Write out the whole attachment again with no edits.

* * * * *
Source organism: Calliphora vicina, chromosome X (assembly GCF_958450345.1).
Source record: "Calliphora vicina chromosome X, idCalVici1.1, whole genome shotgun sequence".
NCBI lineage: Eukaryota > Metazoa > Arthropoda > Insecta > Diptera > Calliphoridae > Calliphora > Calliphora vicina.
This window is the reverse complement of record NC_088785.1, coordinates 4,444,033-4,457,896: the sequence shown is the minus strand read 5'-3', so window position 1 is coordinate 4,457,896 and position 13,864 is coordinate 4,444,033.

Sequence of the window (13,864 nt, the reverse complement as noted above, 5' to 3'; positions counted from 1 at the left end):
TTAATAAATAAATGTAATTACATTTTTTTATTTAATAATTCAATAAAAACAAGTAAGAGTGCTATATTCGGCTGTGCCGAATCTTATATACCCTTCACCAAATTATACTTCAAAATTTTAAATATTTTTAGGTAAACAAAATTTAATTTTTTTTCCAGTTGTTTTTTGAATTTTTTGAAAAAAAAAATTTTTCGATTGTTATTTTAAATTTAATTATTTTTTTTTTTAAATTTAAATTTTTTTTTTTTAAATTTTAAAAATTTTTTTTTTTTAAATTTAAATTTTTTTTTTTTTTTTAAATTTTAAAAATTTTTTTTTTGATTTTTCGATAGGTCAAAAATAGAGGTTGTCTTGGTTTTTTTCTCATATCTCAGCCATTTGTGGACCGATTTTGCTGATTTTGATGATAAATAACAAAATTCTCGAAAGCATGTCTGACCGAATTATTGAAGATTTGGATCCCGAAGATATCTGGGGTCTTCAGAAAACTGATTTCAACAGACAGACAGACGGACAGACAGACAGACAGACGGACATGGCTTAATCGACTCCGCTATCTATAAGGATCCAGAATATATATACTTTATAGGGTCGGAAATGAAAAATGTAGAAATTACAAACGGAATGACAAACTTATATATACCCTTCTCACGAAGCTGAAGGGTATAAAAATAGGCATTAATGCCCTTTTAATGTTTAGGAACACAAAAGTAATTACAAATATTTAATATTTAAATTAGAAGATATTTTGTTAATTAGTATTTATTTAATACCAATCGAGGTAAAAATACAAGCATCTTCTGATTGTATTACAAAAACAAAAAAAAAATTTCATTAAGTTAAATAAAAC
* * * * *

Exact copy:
Source organism: Calliphora vicina, chromosome X (assembly GCF_958450345.1).
Source record: "Calliphora vicina chromosome X, idCalVici1.1, whole genome shotgun sequence".
NCBI lineage: Eukaryota > Metazoa > Arthropoda > Insecta > Diptera > Calliphoridae > Calliphora > Calliphora vicina.
This window is the reverse complement of record NC_088785.1, coordinates 4,444,033-4,457,896: the sequence shown is the minus strand read 5'-3', so window position 1 is coordinate 4,457,896 and position 13,864 is coordinate 4,444,033.

Sequence of the window (13,864 nt, the reverse complement as noted above, 5' to 3'; positions counted from 1 at the left end):
TTAATAAATAAATGTAATTACATTTTTTTATTTAATAATTCAATAAAAACAAGTAAGAGTGCTATATTCGGCTGTGCCGAATCTTATATACCCTTCACCAAATTATACTTCAAAATTTTAAATATTTTTAGGTAAACAAAATTTAATTTTTTTTCCAGTTGTTTTTTGAATTTTTTGAAAAAAAAAATTTTTCGATTGTTATTTTAAATTTAATTATTTTTTTTTTTAAATTTAAATTTTTTTTTTTTAAATTTTAAAAATTTTTTTTTTTTAAATTTAAATTTTTTTTTTTTTTTTAAATTTTAAAAATTTTTTTTTTGATTTTTCGATAGGTCAAAAATAGAGGTTGTCTTGGTTTTTTTCTCATATCTCAGCCATTTGTGGACCGATTTTGCTGATTTTGATGATAAATAACAAAATTCTCGAAAGCATGTCTGACCGAATTATTGAAGATTTGGATCCCGAAGATATCTGGGGTCTTCAGAAAACTGATTTCAACAGACAGACAGACGGACAGACAGACAGACAGACGGACATGGCTTAATCGACTCCGCTATCTATAAGGATCCAGAATATATATACTTTATAGGGTCGGAAATGAAAAATGTAGAAATTACAAACGGAATGACAAACTTATATATACCCTTCTCACGAAGCTGAAGGGTATAAAAATAGGCATTAATGCCCTTTTAATGTTTAGGAACACAAAAGTAATTACAAATATTTAATATTTAAATTAGAAGATATTTTGTTAATTAGTATTTATTTAATACCAATCGAGGTAAAAATACAAGCATCTTCTGATTGTATTACAAAAACAAAAAAAAAATTTCATTAAGTTAAATAAAAC